L Brands, Inc. chairman emeritus and former chief executive Les Wexner is leaving the company's board of directors.
L Brands announced on Thursday that Wexner, and his wife, Abigail, will not stand for reelection to the board at the annual shareholders meeting in May. The billionaire had stepped down as CEO of L Brands in early 2020.
"Now is an ideal time for Abigail’s and my transition from the Board," Wexner said in a statement Thursday. "I am deeply honored to have been a part of the lives of so many associates and customers since I first opened the doors in 1963.”
Wexner, who founded then Limited Stores Inc. in 1963, purchased Victoria’s Secret in 1982 and turned it into a powerful retail force. By the mid-1990s, Victoria’s Secret lit up runways and later filled the internet with its supermodels and an annual television special that mixed fashion, beauty and music.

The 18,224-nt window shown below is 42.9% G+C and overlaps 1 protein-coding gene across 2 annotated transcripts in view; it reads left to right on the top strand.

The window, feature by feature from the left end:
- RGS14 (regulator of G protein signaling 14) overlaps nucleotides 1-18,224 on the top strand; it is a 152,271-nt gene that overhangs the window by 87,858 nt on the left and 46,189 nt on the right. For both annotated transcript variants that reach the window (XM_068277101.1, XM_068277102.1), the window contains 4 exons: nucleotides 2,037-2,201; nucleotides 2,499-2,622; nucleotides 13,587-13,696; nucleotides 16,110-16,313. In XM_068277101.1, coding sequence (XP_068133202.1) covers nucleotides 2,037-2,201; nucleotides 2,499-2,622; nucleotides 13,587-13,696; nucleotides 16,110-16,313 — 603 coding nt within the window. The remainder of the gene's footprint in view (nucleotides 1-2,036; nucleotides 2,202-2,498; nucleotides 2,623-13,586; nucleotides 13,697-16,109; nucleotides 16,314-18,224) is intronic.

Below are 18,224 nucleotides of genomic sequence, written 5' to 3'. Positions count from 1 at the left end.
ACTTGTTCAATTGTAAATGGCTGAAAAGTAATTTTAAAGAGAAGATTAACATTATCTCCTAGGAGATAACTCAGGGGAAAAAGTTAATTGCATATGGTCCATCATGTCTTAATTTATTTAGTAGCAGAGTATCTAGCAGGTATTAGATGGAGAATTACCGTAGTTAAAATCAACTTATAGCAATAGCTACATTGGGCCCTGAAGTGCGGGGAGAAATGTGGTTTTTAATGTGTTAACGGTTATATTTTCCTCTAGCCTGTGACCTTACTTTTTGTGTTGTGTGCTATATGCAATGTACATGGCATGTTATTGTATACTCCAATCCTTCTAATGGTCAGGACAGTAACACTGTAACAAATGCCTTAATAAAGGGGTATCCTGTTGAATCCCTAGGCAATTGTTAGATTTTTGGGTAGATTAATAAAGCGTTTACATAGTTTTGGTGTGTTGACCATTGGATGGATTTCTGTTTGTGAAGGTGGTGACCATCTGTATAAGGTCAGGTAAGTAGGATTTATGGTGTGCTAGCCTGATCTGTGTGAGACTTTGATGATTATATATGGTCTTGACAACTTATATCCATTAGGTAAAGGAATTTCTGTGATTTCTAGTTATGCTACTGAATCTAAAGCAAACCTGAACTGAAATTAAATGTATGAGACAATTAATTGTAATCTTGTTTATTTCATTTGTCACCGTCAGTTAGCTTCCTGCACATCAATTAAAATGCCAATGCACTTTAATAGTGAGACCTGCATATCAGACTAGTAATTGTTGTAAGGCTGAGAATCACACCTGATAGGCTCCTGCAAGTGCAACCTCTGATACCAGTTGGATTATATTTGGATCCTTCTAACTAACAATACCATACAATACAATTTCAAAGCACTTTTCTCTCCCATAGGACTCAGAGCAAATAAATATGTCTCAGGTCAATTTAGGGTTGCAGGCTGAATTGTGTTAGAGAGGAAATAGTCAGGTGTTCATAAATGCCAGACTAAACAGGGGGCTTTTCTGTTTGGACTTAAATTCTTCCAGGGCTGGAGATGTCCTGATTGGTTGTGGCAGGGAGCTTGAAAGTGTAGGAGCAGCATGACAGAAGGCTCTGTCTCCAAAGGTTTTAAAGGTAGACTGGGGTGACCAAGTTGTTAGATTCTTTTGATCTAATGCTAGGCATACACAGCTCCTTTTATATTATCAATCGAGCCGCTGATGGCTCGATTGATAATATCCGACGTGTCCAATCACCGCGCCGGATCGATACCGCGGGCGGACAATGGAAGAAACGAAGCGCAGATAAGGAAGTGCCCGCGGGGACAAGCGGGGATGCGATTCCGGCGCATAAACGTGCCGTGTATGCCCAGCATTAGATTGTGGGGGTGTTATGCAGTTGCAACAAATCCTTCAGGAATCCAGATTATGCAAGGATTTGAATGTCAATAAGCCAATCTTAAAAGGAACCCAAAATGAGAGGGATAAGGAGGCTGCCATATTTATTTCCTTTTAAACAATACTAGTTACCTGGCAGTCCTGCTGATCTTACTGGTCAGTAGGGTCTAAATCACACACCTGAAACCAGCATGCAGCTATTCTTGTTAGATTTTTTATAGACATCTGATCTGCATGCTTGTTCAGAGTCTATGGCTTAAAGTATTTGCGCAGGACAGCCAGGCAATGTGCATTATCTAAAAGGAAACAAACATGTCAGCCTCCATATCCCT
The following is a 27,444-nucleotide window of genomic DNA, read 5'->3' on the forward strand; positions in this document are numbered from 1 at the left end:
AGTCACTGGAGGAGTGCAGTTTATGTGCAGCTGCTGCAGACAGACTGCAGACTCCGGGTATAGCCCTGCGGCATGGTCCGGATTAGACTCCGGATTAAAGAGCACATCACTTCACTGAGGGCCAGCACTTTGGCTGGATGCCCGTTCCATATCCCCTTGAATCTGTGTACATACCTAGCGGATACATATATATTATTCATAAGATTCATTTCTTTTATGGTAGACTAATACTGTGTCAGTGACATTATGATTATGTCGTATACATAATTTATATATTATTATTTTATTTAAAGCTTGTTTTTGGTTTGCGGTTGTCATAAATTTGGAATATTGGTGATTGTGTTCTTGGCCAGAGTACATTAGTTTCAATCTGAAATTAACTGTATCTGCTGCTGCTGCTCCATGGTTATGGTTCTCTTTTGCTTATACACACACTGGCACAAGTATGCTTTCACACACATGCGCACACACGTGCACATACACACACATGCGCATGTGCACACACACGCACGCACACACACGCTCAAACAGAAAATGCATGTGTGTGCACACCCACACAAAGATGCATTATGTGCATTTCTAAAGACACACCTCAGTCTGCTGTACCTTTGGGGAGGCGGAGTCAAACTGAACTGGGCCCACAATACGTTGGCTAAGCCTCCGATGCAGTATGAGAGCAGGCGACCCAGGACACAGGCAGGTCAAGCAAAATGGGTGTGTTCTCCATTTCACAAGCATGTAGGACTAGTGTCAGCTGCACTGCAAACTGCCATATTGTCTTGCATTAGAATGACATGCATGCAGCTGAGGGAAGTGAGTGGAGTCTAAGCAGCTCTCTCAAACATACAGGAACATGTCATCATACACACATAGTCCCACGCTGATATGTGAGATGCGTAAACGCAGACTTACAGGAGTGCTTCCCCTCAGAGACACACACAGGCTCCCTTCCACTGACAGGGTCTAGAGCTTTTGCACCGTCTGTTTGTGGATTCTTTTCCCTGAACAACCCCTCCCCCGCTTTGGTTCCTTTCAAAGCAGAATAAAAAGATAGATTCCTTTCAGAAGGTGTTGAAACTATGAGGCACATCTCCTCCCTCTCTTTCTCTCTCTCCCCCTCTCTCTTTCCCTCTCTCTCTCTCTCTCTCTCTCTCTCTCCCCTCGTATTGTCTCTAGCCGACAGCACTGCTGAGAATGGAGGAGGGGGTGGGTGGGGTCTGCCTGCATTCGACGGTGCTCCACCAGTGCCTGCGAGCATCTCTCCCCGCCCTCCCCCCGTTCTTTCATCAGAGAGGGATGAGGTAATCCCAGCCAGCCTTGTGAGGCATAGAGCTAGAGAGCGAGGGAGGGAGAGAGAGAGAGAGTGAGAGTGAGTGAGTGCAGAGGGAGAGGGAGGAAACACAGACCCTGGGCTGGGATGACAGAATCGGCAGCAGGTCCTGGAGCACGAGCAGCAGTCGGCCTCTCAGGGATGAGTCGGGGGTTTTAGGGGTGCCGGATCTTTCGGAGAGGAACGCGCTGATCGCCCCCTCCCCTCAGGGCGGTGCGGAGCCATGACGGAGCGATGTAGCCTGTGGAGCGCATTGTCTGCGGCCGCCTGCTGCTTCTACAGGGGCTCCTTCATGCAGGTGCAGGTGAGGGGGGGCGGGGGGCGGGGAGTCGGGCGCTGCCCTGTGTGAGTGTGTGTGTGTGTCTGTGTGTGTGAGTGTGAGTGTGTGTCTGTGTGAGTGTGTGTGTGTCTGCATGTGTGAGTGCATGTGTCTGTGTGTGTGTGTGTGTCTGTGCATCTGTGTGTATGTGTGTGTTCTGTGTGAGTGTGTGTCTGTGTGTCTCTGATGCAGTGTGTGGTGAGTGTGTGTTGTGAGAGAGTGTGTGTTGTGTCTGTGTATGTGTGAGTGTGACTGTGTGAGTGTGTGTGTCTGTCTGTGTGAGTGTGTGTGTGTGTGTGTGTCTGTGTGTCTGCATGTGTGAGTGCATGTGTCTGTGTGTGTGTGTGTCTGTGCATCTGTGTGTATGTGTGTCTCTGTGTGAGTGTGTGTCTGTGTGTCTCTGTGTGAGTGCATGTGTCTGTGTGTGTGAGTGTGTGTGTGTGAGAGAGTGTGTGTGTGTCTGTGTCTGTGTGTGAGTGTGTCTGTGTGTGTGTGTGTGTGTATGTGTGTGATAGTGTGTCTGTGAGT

However, in recent years, that glamour has faded and so have sales as the brand struggled to keep up with competition and failed to respond to changing tastes among women who want more comfortable styles.
Meanwhile, Wexner was grappling with his own troubles, including questions over his ties to the late financier Jeffrey Epstein, who was indicted on sex-trafficking charges.
Epstein served as Wexner’s personal money manager in the late 1980s. He also served on the board of Les Wexner’s charitable foundation for 15 years ending in 2007.
Following a review of the Columbus-based Wexner Foundation by a local law firm, it was determined that Epstein played “no meaningful role” in the budget, finances or accounting practices of the foundation and wasn’t involved at all with its fellowship and leadership programs.
Still, in September 2019, Wexner told investors that he was embarrassed by his ties to Epstein and apologized for the misjudgment.
The board will now consist of 10 directors, nine of whom are independent and six of whom are women, according to L Brands.
In his latest statement, Wexner said that the "board is incredibly well-led" and the company is "well-positioned going into the future."
The Associated Press contributed to this report.